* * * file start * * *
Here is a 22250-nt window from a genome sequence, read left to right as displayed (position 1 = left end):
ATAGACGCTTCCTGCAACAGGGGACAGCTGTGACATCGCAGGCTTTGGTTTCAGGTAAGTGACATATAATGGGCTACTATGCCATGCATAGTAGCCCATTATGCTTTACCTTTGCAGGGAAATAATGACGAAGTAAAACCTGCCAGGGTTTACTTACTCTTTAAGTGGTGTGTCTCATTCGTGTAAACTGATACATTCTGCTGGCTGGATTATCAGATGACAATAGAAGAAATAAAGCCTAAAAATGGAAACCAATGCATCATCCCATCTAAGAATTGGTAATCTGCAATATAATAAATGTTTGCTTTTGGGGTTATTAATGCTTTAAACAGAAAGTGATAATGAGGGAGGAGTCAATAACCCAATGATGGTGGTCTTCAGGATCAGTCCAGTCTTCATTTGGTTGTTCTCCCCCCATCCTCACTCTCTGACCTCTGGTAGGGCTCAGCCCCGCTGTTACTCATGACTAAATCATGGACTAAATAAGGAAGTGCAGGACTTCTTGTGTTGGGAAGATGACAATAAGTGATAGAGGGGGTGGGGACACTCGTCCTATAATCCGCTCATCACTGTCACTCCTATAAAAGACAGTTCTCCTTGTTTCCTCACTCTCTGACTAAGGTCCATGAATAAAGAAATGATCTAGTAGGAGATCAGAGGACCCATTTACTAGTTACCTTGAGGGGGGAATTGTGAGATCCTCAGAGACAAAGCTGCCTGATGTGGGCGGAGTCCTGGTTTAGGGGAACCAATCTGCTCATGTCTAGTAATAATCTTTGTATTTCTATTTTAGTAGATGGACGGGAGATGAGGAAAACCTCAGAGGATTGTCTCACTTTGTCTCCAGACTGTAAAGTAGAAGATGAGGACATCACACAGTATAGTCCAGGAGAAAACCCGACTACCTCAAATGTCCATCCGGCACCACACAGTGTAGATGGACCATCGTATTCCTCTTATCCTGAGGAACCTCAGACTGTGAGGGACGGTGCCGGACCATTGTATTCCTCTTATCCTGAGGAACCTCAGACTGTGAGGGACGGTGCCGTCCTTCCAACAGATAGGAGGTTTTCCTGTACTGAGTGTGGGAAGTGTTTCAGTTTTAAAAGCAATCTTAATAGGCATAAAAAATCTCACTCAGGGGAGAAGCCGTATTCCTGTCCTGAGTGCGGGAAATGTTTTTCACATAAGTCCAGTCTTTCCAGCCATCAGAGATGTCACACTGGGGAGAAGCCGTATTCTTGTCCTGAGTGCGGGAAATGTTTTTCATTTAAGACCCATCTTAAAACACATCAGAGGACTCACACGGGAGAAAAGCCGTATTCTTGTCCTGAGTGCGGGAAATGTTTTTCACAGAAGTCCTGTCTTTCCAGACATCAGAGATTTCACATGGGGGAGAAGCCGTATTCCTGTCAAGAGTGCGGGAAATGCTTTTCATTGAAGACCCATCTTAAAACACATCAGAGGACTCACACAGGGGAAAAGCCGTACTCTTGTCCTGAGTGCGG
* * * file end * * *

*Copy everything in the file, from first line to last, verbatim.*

Here is a 22250-nt window from a genome sequence, read left to right as displayed (position 1 = left end):
ATAGACGCTTCCTGCAACAGGGGACAGCTGTGACATCGCAGGCTTTGGTTTCAGGTAAGTGACATATAATGGGCTACTATGCCATGCATAGTAGCCCATTATGCTTTACCTTTGCAGGGAAATAATGACGAAGTAAAACCTGCCAGGGTTTACTTACTCTTTAAGTGGTGTGTCTCATTCGTGTAAACTGATACATTCTGCTGGCTGGATTATCAGATGACAATAGAAGAAATAAAGCCTAAAAATGGAAACCAATGCATCATCCCATCTAAGAATTGGTAATCTGCAATATAATAAATGTTTGCTTTTGGGGTTATTAATGCTTTAAACAGAAAGTGATAATGAGGGAGGAGTCAATAACCCAATGATGGTGGTCTTCAGGATCAGTCCAGTCTTCATTTGGTTGTTCTCCCCCCATCCTCACTCTCTGACCTCTGGTAGGGCTCAGCCCCGCTGTTACTCATGACTAAATCATGGACTAAATAAGGAAGTGCAGGACTTCTTGTGTTGGGAAGATGACAATAAGTGATAGAGGGGGTGGGGACACTCGTCCTATAATCCGCTCATCACTGTCACTCCTATAAAAGACAGTTCTCCTTGTTTCCTCACTCTCTGACTAAGGTCCATGAATAAAGAAATGATCTAGTAGGAGATCAGAGGACCCATTTACTAGTTACCTTGAGGGGGGAATTGTGAGATCCTCAGAGACAAAGCTGCCTGATGTGGGCGGAGTCCTGGTTTAGGGGAACCAATCTGCTCATGTCTAGTAATAATCTTTGTATTTCTATTTTAGTAGATGGACGGGAGATGAGGAAAACCTCAGAGGATTGTCTCACTTTGTCTCCAGACTGTAAAGTAGAAGATGAGGACATCACACAGTATAGTCCAGGAGAAAACCCGACTACCTCAAATGTCCATCCGGCACCACACAGTGTAGATGGACCATCGTATTCCTCTTATCCTGAGGAACCTCAGACTGTGAGGGACGGTGCCGGACCATTGTATTCCTCTTATCCTGAGGAACCTCAGACTGTGAGGGACGGTGCCGTCCTTCCAACAGATAGGAGGTTTTCCTGTACTGAGTGTGGGAAGTGTTTCAGTTTTAAAAGCAATCTTAATAGGCATAAAAAATCTCACTCAGGGGAGAAGCCGTATTCCTGTCCTGAGTGCGGGAAATGTTTTTCACATAAGTCCAGTCTTTCCAGCCATCAGAGATGTCACACTGGGGAGAAGCCGTATTCTTGTCCTGAGTGCGGGAAATGTTTTTCATTTAAGACCCATCTTAAAACACATCAGAGGACTCACACGGGAGAAAAGCCGTATTCTTGTCCTGAGTGCGGGAAATGTTTTTCACAGAAGTCCTGTCTTTCCAGACATCAGAGATTTCACATGGGGGAGAAGCCGTATTCCTGTCAAGAGTGCGGGAAATGCTTTTCATTGAAGACCCATCTTAAAACACATCAGAGGACTCACACAGGGGAAAAGCCGTACTCTTGTCCTGAGTGCGG